A S E R M O N F R O M W A S H I N G T O N M E M O R I A L C H A P E L
Sermon preached at all services by
the Reverend Mark Nestlehutt
In the heart of the Old City of Jerusalem lies the Via Dolorosa or the Way of the Cross—a route that follows the last hours of Jesus’ life from trial by Pontius Pilate (Station One) through his body being placed into a tomb (Station Fourteen). The geographical Via Dolorosa is de-fined by faith and not by history. Beginning in the fourth century, Christian pilgrims would process through Jerusalem as an act of piety. And this practice continued through the Mid-dle Ages and into the present, with the current stations taking shape in the 19th century. About half of the fourteen stations can be found in scripture—the trial, the carrying of the cross, the striping of his clothes, being nailed to the cross, his death, removal from the cross, and the placement of his body into a tomb
The Via Dolorosa begins well after Jesus’ en-try into Jerusalem. There’s no need to deal with the change in tone from the excitement of Palm Sunday to the despair of the Passion. Most of what we find on the Via Dolorosa occurred out-side walls of the Old City at a place called Gol-gotha—the place of the skull. It is the place where this morning’s Passion story ends—where Jesus calls to God, commends his spirit, and takes his last breath and where the Centu-rion proclaims, “Certainly, this man was inno-cent.” It leaves us in an uncomfortable place—a place we’d like to avoid. We’d like to focus on the joy of Easter and the Resurrection, without the discomfort of the cross and the crucifixion. One way that we make this easier is by skipping Palm Sunday and Good Friday altogether. Another, less overt way to accomplish this, is by assigning Jesus superhuman attributes and ig-noring his humanity. We downplay his suffer-ing, his feelings of abandonment, any of the all-too-human responses to his situation.
If there is anything that Mel Gibson accom-plished with his film The Passion of the Christ, it was to bring home the agony and suffering of the earthly Jesus—the whips, the floggings, the nails being driven through his hands and feet. A more clinical description provided by the Mayo Clinic notes how once the cross was lift-ed into place, the weight of Jesus—or any man’s body—would tear tissue and tendons as gravity pulled against the weight of the body. Breathing becomes labored—shallow breaths, with an inability to exhale. Actual death would result, not from injury, but from asphyxia-tion—you literally suffocated on the cross. In the end Jesus death on the cross would look like any other person’s death on a cross—a case of a man being tortured to death. And if the death itself wasn’t bad enough, we have to contend with Jesus’ abandonment by his closest friends—especially Peter, who denies knowing Jesus not just once, but three times.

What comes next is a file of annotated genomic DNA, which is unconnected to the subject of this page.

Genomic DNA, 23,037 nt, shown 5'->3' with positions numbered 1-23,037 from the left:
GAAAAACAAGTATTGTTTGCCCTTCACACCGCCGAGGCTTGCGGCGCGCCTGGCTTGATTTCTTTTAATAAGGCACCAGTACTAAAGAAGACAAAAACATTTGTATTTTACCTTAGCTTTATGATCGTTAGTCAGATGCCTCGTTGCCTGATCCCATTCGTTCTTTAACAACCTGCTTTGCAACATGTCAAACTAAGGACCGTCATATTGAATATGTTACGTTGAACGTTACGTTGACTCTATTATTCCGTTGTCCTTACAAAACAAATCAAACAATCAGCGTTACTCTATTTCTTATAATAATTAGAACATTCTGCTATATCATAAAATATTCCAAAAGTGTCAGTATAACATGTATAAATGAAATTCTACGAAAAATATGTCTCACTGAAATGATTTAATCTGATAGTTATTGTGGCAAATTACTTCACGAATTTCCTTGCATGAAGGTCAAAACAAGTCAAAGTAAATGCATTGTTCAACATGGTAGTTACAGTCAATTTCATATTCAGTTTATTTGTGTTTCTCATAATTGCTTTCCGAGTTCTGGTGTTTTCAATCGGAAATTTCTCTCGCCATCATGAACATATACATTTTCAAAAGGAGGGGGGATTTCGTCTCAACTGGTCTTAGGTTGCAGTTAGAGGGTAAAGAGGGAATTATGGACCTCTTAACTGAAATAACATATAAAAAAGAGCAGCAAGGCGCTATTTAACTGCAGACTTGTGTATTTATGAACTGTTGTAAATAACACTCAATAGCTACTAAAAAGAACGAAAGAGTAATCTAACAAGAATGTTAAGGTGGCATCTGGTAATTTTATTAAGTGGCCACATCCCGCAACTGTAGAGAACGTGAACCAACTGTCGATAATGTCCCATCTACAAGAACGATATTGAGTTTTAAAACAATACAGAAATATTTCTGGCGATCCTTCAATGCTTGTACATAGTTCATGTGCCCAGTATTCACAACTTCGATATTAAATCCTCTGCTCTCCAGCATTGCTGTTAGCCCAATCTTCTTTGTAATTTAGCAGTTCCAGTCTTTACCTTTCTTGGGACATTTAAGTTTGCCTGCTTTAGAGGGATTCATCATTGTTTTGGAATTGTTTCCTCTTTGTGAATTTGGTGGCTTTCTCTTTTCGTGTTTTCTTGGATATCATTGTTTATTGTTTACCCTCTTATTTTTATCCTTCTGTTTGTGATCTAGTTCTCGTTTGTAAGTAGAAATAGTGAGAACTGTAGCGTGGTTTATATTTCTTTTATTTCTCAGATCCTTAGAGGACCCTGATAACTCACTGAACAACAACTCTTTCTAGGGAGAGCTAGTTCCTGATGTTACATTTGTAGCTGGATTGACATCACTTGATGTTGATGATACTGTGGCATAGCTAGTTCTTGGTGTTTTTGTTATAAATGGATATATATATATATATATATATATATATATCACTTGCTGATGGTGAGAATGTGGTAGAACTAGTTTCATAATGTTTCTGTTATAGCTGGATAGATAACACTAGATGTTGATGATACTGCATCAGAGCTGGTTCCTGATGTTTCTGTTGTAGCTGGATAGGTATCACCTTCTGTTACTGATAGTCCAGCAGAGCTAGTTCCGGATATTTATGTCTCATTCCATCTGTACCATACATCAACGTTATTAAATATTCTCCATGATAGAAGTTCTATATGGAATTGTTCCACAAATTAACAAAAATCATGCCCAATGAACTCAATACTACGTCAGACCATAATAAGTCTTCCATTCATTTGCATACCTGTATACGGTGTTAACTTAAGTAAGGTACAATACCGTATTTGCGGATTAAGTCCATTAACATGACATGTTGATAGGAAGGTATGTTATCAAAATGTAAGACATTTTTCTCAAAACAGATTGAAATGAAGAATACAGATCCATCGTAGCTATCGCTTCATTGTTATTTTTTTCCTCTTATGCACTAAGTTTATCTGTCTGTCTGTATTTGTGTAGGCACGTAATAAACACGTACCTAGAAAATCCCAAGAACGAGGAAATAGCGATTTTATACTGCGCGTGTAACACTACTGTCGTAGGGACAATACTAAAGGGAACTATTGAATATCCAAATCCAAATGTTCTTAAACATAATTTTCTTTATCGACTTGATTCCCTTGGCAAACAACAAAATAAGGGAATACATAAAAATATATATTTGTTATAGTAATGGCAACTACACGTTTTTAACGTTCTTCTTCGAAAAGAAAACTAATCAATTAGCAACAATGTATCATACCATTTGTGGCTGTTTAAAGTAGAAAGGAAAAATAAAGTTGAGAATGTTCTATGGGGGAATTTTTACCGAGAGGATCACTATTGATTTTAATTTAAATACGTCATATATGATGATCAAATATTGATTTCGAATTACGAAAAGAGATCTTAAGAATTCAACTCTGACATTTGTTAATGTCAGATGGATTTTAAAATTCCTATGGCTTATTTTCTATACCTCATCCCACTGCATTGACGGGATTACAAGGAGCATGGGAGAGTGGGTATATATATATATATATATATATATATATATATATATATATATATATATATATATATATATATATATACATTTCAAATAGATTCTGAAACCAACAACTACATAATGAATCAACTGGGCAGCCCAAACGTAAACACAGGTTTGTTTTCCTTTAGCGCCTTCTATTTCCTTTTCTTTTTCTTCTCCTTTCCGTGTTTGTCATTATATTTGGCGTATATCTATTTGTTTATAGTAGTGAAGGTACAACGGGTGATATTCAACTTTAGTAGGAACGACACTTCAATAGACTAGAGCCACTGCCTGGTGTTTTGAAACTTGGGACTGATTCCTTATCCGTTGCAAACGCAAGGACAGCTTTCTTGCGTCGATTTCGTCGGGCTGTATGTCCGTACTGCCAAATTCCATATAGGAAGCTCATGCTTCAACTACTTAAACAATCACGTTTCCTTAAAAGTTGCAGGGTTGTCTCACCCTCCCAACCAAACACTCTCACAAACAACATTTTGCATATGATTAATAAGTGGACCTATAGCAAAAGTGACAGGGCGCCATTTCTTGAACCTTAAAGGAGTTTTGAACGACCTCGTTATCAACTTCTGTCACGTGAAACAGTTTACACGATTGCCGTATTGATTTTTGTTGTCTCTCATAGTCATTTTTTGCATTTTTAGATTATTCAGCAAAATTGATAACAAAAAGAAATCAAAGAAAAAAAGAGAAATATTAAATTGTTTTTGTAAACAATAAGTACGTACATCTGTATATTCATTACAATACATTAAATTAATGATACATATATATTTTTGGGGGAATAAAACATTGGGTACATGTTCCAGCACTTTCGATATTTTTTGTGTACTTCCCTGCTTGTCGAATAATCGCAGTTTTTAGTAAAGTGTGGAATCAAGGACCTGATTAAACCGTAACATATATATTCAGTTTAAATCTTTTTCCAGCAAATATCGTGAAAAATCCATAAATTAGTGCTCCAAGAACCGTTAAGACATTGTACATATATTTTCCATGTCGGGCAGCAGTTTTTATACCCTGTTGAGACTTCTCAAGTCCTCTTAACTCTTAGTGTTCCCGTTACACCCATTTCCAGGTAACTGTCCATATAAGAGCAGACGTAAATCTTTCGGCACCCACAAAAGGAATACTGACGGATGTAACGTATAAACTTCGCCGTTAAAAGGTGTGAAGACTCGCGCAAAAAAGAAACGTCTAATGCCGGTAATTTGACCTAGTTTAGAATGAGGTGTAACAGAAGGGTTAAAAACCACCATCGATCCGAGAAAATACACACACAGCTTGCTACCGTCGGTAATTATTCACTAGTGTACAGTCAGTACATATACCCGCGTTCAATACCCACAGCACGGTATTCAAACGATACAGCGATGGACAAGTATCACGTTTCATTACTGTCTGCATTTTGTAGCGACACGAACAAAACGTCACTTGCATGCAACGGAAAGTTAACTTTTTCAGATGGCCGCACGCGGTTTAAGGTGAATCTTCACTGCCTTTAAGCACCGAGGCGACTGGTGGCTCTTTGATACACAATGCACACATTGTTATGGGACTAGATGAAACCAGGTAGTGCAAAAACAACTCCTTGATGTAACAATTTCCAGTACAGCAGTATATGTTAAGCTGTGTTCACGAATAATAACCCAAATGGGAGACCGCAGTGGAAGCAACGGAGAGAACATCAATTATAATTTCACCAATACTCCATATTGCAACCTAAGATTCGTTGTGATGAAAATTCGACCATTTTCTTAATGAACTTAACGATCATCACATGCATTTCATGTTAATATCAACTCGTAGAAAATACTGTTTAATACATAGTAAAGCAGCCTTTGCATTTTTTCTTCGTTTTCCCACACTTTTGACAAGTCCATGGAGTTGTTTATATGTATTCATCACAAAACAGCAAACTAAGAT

Most of us are familiar with the Passion sto-ry. Many of us can tell it from memory. We remember Pontius Pilate Herod, Peter, and the others. But there is one character in the Passion drama who doesn’t merit his own line—even though he appears in three of the gospel ac-counts of Jesus death. Earlier in the story, after Jesus is condemned to death, another man is asked to carry the cross for Jesus. His name is Simon of Cyrene. We read in te various Gos-pels that he was a passer-by, who was coming in from the country, a father of two boys Alexan-der and Rufus. Regardless, he is the man who comes to Jesus’ aid. He helps to carry the bur-den.
Each of us is given the opportunity from time to time to lift some burden from someone else’s back, and when we do so, it is as if we lift the weight of the cross from Jesus’ back. And as Christians, we are asked to be Jesus’ hands and heart in this world. It doesn’t matter whether it is helping someone carry a bag of groceries, paying a utility bill, or rebuilding a hurricane damaged home. Anytime that we Chris-tians lend our hand to help someone in need, to ease someone’s burden, we follow Simon’s example. Yet, most of us find ourselves in the crowd, watching the events unfold with all the others. In Luke’s Gospel, we are either at the foot of the cross beating our breasts, or off at a dis-tance with Jesus’ friends and the women from Galilee. Jesus is dead and they are left alone in the moment. They will never forget that mo-ment. Are they in shock? Are they sad or con-fused? Are they angry or hopeless? Perhaps, they are all of the above? If so, it is a most ap-propriate state in which to begin this Holy Week journey.